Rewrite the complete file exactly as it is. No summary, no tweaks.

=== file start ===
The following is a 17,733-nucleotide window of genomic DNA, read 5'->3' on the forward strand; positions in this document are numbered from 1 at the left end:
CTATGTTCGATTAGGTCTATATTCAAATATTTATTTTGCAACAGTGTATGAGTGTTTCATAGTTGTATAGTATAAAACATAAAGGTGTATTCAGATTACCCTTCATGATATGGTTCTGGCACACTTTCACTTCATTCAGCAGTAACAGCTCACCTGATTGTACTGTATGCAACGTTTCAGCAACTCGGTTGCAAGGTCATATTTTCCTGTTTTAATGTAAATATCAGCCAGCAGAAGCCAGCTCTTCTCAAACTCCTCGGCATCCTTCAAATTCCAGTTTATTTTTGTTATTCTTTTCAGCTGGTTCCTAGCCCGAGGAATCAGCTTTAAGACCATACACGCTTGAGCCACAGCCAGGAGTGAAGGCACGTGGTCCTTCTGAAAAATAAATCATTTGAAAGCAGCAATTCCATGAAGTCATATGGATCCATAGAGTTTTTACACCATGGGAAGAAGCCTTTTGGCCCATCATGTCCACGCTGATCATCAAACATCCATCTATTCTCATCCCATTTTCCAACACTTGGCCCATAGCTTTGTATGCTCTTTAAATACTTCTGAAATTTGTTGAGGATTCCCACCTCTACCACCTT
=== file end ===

The following is a 17,733-nucleotide window of genomic DNA, read 5'->3' on the forward strand; positions in this document are numbered from 1 at the left end:
CTATGTTCGATTAGGTCTATATTCAAATATTTATTTTGCAACAGTGTATGAGTGTTTCATAGTTGTATAGTATAAAACATAAAGGTGTATTCAGATTACCCTTCATGATATGGTTCTGGCACACTTTCACTTCATTCAGCAGTAACAGCTCACCTGATTGTACTGTATGCAACGTTTCAGCAACTCGGTTGCAAGGTCATATTTTCCTGTTTTAATGTAAATATCAGCCAGCAGAAGCCAGCTCTTCTCAAACTCCTCGGCATCCTTCAAATTCCAGTTTATTTTTGTTATTCTTTTCAGCTGGTTCCTAGCCCGAGGAATCAGCTTTAAGACCATACACGCTTGAGCCACAGCCAGGAGTGAAGGCACGTGGTCCTTCTGAAAAATAAATCATTTGAAAGCAGCAATTCCATGAAGTCATATGGATCCATAGAGTTTTTACACCATGGGAAGAAGCCTTTTGGCCCATCATGTCCACGCTGATCATCAAACATCCATCTATTCTCATCCCATTTTCCAACACTTGGCCCATAGCTTTGTATGCTCTTTAAATACTTCTGAAATTTGTTGAGGATTCCCACCTCTACCACCTT